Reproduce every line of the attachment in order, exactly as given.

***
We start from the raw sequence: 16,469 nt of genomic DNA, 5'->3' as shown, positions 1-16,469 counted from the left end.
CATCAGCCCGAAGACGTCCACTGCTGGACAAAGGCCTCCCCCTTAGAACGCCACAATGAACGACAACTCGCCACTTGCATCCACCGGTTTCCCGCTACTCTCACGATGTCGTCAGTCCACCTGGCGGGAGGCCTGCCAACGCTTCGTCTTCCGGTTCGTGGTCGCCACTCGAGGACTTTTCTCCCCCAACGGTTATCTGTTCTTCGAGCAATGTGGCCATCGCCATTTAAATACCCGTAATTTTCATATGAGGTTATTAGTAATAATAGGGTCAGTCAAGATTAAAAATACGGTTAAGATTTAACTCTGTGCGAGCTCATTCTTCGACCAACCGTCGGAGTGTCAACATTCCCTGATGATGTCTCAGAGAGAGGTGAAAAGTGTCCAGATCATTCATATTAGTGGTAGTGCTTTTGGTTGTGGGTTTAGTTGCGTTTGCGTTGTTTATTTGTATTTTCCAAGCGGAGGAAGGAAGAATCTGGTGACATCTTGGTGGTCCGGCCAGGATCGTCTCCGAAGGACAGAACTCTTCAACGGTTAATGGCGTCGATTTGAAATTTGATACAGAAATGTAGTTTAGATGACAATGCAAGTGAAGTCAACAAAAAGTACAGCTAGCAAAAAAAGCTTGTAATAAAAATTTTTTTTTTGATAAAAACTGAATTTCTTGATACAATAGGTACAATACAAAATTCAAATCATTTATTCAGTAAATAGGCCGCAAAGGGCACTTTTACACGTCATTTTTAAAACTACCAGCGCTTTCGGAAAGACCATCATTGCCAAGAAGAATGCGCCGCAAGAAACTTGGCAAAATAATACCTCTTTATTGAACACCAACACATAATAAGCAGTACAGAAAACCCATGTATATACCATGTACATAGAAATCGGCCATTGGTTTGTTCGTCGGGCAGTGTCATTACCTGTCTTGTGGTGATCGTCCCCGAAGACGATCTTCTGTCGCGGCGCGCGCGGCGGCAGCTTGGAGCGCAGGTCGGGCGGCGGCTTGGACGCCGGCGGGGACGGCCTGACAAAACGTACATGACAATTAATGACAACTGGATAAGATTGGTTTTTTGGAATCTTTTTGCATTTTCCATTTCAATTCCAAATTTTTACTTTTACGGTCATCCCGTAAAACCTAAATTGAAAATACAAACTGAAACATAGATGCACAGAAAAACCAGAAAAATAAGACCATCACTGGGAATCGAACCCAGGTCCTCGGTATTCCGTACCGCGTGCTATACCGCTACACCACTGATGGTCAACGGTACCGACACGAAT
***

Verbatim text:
We start from the raw sequence: 16,469 nt of genomic DNA, 5'->3' as shown, positions 1-16,469 counted from the left end.
CATCAGCCCGAAGACGTCCACTGCTGGACAAAGGCCTCCCCCTTAGAACGCCACAATGAACGACAACTCGCCACTTGCATCCACCGGTTTCCCGCTACTCTCACGATGTCGTCAGTCCACCTGGCGGGAGGCCTGCCAACGCTTCGTCTTCCGGTTCGTGGTCGCCACTCGAGGACTTTTCTCCCCCAACGGTTATCTGTTCTTCGAGCAATGTGGCCATCGCCATTTAAATACCCGTAATTTTCATATGAGGTTATTAGTAATAATAGGGTCAGTCAAGATTAAAAATACGGTTAAGATTTAACTCTGTGCGAGCTCATTCTTCGACCAACCGTCGGAGTGTCAACATTCCCTGATGATGTCTCAGAGAGAGGTGAAAAGTGTCCAGATCATTCATATTAGTGGTAGTGCTTTTGGTTGTGGGTTTAGTTGCGTTTGCGTTGTTTATTTGTATTTTCCAAGCGGAGGAAGGAAGAATCTGGTGACATCTTGGTGGTCCGGCCAGGATCGTCTCCGAAGGACAGAACTCTTCAACGGTTAATGGCGTCGATTTGAAATTTGATACAGAAATGTAGTTTAGATGACAATGCAAGTGAAGTCAACAAAAAGTACAGCTAGCAAAAAAAGCTTGTAATAAAAATTTTTTTTTTGATAAAAACTGAATTTCTTGATACAATAGGTACAATACAAAATTCAAATCATTTATTCAGTAAATAGGCCGCAAAGGGCACTTTTACACGTCATTTTTAAAACTACCAGCGCTTTCGGAAAGACCATCATTGCCAAGAAGAATGCGCCGCAAGAAACTTGGCAAAATAATACCTCTTTATTGAACACCAACACATAATAAGCAGTACAGAAAACCCATGTATATACCATGTACATAGAAATCGGCCATTGGTTTGTTCGTCGGGCAGTGTCATTACCTGTCTTGTGGTGATCGTCCCCGAAGACGATCTTCTGTCGCGGCGCGCGCGGCGGCAGCTTGGAGCGCAGGTCGGGCGGCGGCTTGGACGCCGGCGGGGACGGCCTGACAAAACGTACATGACAATTAATGACAACTGGATAAGATTGGTTTTTTGGAATCTTTTTGCATTTTCCATTTCAATTCCAAATTTTTACTTTTACGGTCATCCCGTAAAACCTAAATTGAAAATACAAACTGAAACATAGATGCACAGAAAAACCAGAAAAATAAGACCATCACTGGGAATCGAACCCAGGTCCTCGGTATTCCGTACCGCGTGCTATACCGCTACACCACTGATGGTCAACGGTACCGACACGAAT